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Lora Shinn

Seattle, Washington

MY KIDS

My Travel Style

I like traveling to cities with my kids, and visiting art museums, zoos, historical sites. We love going on walking tours, hitting all the best destinations, and sometimes just hanging out at the cafes.

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Museum of History & Industry (MOHAI)

860 Terry Ave N, Seattle, Washington

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  • Big kids (6-8)
  • Teens (13+)
Visited: 2013-07-01 | Submitted: 2014-01-08 16:44:47.0 | I traveled with big kids (6-8) and teens (13+)

History Made Interesting

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This museum was recently revamped (the older institution was a bit sleepy) and now features many hands-on exhibits, such as placing railroad spikes with a hammer and a periscope for viewing the region’s boats and seaplanes. Three floors of permanent and temporary pieces focus on Seattle’s history from raucous frontier town to a tech-centric destination, but with plenty of light-up and interactive pieces. We ask the front desk to borrow one of the activity and puzzle-filled Exploration Packs (ages 3-7) or Innovation Packs (ages 7-10).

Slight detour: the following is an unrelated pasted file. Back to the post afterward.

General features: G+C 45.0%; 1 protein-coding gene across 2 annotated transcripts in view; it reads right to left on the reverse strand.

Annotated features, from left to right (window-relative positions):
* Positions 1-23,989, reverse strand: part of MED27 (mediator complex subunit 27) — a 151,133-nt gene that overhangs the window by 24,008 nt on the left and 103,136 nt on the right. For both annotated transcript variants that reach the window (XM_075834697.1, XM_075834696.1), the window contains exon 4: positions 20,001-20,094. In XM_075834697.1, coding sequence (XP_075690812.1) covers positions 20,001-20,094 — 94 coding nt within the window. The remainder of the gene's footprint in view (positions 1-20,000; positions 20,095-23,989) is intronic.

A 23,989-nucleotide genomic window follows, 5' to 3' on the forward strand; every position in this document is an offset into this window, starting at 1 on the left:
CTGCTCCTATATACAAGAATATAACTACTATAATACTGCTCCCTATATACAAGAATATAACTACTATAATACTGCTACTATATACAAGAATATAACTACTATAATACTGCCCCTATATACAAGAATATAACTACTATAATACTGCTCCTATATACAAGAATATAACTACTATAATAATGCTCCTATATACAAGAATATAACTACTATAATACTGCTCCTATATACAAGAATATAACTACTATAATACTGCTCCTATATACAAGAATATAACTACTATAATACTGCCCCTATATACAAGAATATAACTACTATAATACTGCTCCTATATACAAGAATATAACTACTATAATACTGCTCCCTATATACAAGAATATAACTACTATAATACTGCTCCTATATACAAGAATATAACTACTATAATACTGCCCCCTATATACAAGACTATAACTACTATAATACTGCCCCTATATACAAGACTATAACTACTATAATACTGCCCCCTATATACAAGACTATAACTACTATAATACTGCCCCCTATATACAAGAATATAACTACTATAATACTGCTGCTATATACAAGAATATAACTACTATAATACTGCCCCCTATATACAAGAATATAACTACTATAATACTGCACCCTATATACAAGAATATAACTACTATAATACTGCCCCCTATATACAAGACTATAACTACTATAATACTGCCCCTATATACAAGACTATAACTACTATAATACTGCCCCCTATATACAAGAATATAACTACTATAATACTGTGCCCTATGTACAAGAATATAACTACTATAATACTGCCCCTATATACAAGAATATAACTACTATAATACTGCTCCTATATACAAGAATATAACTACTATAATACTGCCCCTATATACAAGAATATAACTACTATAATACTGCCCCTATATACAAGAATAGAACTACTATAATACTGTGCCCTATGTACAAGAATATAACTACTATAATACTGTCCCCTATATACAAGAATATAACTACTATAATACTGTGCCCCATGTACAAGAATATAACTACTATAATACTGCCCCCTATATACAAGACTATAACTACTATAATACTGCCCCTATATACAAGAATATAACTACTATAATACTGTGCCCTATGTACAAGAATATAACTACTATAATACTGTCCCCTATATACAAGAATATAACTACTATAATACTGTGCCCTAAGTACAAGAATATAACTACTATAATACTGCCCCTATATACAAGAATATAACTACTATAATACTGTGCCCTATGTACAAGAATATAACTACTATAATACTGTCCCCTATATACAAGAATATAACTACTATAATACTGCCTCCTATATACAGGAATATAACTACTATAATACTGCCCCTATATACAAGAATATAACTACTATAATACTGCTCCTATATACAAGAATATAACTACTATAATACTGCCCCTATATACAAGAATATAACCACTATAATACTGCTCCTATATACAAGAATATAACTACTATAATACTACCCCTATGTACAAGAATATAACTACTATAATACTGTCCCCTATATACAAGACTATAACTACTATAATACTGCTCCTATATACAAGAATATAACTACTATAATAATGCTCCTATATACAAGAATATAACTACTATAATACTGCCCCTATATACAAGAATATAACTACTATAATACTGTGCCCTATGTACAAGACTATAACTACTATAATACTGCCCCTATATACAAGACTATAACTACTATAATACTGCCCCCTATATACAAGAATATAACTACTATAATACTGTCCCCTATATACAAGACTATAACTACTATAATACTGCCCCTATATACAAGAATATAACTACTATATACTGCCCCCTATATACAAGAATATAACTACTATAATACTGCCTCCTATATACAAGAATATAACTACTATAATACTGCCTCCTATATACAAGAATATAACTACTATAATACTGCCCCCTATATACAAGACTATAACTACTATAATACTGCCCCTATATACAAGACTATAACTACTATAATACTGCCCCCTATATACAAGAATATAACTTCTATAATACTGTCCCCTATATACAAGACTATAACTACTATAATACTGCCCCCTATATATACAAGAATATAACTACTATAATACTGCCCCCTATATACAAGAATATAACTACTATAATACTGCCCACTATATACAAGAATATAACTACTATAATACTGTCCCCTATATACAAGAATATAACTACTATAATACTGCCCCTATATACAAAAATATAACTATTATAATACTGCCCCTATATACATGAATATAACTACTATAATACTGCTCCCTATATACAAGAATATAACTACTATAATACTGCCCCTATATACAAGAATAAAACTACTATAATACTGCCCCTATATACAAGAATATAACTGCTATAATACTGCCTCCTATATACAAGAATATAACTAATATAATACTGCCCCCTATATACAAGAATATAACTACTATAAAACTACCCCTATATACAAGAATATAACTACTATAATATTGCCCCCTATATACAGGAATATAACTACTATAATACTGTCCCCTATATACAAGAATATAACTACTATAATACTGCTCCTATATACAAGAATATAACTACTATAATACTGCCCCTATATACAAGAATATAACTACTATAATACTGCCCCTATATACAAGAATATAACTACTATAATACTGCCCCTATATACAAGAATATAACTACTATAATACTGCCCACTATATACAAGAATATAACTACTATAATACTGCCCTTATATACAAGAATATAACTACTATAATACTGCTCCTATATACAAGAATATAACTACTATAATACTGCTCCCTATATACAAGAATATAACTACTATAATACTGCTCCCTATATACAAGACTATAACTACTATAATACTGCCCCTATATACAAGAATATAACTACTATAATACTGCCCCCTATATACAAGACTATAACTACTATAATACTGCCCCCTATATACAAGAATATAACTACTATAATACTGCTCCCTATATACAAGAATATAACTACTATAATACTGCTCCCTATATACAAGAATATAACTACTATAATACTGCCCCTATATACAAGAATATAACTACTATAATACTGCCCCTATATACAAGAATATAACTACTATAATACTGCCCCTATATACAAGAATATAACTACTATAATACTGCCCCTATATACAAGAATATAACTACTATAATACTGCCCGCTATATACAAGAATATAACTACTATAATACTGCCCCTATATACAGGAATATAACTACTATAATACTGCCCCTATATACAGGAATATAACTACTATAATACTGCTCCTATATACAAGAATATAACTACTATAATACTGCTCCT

Tips for Families

On-site cafe offers healthy, kid-friendly fare.

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Columbia Center Sky View Observatory

701 5th Ave, Seattle, Washington

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  • Big kids (6-8)
  • Teens (13+)
Visited: 2013-07-01 | Submitted: 2014-01-08 16:42:22.0 | I traveled with big kids (6-8) and teens (13+)

Picture Perfect Views